Boris Johnson rows back on lockdown: Lovers can meet and grandparents can hug children
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This means they will be able to spend precious time together indoors and also stay overnight without having to observe social distancing rules. Widowed or divorced grandparents will be able to hug and play with their grandchildren. And couples who live apart can spend the night under the same roof. One-parent families will also be able to get help babysitting and other childcare needs from others in their bubble.
The Prime Minister said: “We are making this change to support those who are particularly lonely as a result of lockdown measures.
“It is a targeted intervention to limit the most harmful effects of the current social restrictions.”
He also hinted that the two-metre social distancing rule could soon be relaxed by insisting the measure is kept under “constant review”.
Mr Johnson announced the latest easing of lockdown in England after revealing the average daily death toll from coronavirus has fallen to 200 over the last week, down from 300 two weeks ago.
Yesterday’s figure was 245.
Speaking at his Downing Street media briefing on the virus, the PM acknowledged that loneliness had blighted many lives under the rules imposed to curb the epidemic.
He said: “I know how difficult the past months have been for people cut off from their friends and family.
“There are still too many people, particularly those who live by themselves, who are lonely and struggling with being unable to see friends and family.
“From this weekend, we will allow single adult households – so adults living alone or single parents with children under 18 – to form a ‘support bubble’ with one other household.
“All those in a support bubble will be able to act as if they live in the same household, meaning they can spend time together inside each other’s homes and do not need to stay two metres apart.”
Mr Johnson emphasised that the move did not mean several households could link together into one “bubble”.
He said: “I want to stress that support bubbles must be exclusive – meaning you cannot switch the household you are in a bubble with or connect with multiple households.
“And if any member of the support bubble develops symptoms, all members of the bubble will need to follow the normal advice on household isolation.”
He insisted the move was not a green light for others to begin ignoring the Government’s rules on social distancing.
The PM went on: “It is emphatically not designed for people who don’t qualify to start meeting inside other people’s homes – that remains against the law.”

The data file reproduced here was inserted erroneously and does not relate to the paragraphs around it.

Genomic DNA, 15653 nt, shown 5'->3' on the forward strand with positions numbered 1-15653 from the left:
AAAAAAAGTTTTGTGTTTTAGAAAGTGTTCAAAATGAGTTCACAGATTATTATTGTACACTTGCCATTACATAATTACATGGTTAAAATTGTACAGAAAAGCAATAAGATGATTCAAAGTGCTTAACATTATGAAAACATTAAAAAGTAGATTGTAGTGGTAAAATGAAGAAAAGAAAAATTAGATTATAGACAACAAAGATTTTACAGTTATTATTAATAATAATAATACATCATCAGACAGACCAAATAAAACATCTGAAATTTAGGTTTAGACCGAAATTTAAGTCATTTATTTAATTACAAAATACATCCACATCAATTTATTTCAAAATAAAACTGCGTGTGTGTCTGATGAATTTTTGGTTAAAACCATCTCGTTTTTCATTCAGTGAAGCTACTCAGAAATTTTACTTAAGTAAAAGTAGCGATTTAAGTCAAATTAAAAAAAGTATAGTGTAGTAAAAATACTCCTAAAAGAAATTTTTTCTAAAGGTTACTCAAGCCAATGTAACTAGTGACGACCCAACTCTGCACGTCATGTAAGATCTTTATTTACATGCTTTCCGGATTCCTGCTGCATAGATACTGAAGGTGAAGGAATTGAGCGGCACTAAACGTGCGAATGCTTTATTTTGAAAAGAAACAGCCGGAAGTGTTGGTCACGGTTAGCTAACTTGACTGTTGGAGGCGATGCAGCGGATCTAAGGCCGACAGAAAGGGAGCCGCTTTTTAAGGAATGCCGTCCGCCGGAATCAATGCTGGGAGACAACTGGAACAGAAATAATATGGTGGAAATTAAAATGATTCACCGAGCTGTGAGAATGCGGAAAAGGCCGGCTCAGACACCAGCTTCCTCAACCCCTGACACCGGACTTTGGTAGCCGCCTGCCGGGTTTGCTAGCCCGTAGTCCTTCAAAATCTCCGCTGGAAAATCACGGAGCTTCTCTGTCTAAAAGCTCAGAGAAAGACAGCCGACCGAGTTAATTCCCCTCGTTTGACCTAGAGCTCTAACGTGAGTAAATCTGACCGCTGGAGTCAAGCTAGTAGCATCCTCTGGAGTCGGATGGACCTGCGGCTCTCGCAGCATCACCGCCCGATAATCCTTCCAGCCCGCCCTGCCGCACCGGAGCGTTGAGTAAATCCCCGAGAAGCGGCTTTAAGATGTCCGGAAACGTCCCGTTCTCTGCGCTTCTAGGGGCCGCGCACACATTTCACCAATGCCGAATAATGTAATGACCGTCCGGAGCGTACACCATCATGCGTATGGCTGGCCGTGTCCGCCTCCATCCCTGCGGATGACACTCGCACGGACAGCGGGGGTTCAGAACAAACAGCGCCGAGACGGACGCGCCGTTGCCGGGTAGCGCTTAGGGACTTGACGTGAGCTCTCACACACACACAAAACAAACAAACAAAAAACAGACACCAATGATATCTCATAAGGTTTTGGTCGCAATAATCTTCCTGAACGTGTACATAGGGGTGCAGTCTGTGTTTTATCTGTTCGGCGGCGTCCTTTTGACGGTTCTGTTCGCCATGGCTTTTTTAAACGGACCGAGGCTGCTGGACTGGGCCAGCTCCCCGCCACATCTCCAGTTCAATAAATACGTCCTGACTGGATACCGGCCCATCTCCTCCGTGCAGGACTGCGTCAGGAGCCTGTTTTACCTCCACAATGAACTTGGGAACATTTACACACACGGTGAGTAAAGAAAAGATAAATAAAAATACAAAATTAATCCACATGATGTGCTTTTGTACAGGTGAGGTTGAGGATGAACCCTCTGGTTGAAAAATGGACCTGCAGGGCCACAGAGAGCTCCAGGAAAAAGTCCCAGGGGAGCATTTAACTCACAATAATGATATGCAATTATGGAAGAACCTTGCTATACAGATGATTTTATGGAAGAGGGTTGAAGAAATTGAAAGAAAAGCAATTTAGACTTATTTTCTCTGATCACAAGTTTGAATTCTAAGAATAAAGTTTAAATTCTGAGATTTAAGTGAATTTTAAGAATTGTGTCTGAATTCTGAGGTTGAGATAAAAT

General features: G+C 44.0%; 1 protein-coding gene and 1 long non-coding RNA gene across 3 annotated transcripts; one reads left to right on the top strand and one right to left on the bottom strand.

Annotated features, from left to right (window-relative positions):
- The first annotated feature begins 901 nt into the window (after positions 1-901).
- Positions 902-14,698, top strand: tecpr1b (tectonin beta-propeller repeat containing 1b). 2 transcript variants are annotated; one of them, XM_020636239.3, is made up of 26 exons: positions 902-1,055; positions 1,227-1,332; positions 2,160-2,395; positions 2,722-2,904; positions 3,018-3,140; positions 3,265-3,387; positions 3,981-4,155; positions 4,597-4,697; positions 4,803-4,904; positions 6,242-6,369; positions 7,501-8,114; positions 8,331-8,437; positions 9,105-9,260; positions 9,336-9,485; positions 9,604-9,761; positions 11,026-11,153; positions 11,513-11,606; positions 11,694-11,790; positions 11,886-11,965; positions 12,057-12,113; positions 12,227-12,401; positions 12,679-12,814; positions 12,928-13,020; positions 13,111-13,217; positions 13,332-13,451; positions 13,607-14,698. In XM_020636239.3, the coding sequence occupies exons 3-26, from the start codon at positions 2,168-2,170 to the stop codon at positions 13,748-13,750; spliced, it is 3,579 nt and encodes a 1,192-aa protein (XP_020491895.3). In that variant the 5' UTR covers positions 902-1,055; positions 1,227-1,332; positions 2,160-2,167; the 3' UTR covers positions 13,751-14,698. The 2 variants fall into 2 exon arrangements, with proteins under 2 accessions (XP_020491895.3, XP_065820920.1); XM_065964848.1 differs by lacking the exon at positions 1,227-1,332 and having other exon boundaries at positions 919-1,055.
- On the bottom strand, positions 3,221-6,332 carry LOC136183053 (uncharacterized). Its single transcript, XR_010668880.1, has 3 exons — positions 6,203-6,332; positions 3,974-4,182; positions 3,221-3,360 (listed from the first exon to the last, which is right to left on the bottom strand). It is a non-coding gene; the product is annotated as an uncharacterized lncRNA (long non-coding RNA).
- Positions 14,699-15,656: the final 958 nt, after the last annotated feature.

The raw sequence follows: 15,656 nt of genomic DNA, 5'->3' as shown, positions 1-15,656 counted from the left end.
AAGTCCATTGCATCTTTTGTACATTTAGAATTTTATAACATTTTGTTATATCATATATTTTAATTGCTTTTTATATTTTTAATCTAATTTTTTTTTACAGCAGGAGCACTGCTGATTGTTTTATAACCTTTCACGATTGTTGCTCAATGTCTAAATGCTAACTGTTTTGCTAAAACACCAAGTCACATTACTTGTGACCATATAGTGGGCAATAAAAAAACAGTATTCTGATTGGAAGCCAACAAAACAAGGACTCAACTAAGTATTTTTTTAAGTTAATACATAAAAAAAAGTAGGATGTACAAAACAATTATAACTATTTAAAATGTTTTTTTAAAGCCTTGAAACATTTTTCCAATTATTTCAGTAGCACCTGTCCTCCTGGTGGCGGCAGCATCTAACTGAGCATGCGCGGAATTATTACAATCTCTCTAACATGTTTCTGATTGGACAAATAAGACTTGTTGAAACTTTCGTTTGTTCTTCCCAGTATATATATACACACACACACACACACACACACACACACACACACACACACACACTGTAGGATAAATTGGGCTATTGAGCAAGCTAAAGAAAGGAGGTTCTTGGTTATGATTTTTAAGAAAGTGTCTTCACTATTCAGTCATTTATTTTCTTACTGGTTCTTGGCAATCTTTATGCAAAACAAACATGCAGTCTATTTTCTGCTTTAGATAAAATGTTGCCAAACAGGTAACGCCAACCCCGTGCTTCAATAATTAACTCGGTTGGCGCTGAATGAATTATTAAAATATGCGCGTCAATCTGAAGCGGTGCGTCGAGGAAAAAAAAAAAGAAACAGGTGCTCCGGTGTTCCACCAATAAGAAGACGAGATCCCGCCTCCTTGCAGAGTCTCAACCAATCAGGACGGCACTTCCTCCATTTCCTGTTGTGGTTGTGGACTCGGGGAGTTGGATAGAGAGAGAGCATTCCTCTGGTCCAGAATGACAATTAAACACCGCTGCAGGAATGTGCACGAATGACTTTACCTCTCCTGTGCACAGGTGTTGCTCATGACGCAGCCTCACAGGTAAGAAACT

Vulnerable people currently shielding from the virus were not advised to join a support bubble, he added.
Mr Johnson promised further guidelines next week about how their situation may change from next month.
Sir Patrick Vallance, the Government’s chief scientific adviser, above, said the rate of infection meant caution was still needed in lifting lockdown measures.
Figures suggested around six to seven per cent of the population had been infected with Covid-19 at some point during the epidemic.
He said: “The epidemic is shrinking, but not fast. Numbers are coming down but are not yet very low.
“The vast majority of the population remains susceptible to the infection.
“That urges caution, it urges going slowly with changes and it urges measuring very carefully to see the impact and being prepared to reverse things where measures have been taken that have an impact on this.”
He said it was also important to look out for and deal with local outbreaks fast.
Professor Chris Whitty, the Chief Medical Officer, below, said the Government’s approach to lifting lockdown restrictions was reasonable as long as people followed rules.
Speaking at the Downing Street briefing, he said: “We are obviously having, in government, to balance a large number of risks.
“But what you are trying to do is manage those risks as best we can with the information we have to minimise the risk for the bad outcome and to maximise the possibility of a good outcome.
“But the idea that there is some option that is completely safe and all fine is clearly not true.
“So what we think is that this is reasonable – provided people hear what the Prime Minister is saying and stick to what the Prime Minister is saying and don’t try and extend it out. And the people who are opening businesses stick to the Covid-secure rules and people are reasonable in the way they do it.
“Our view is this is a reasonable, balanced, sensible way to do it at this point.”
Earlier, Mr Johnson appeared to signal that the future of the two-metre rule is being discussed by ministers.
Many Tory MPs, including several Cabinet ministers, want it relaxed because many businesses claim reopening is impossible as long as the restriction remains in force.
Speaking at Prime Minister’s Questions in the Commons, he said: “I believe that those measures, the two-metre rule, need now be kept under review.
“As we drive this disease down, as we get the incidence down, working together, I want to make sure we keep that two-metre rule under constant review.”
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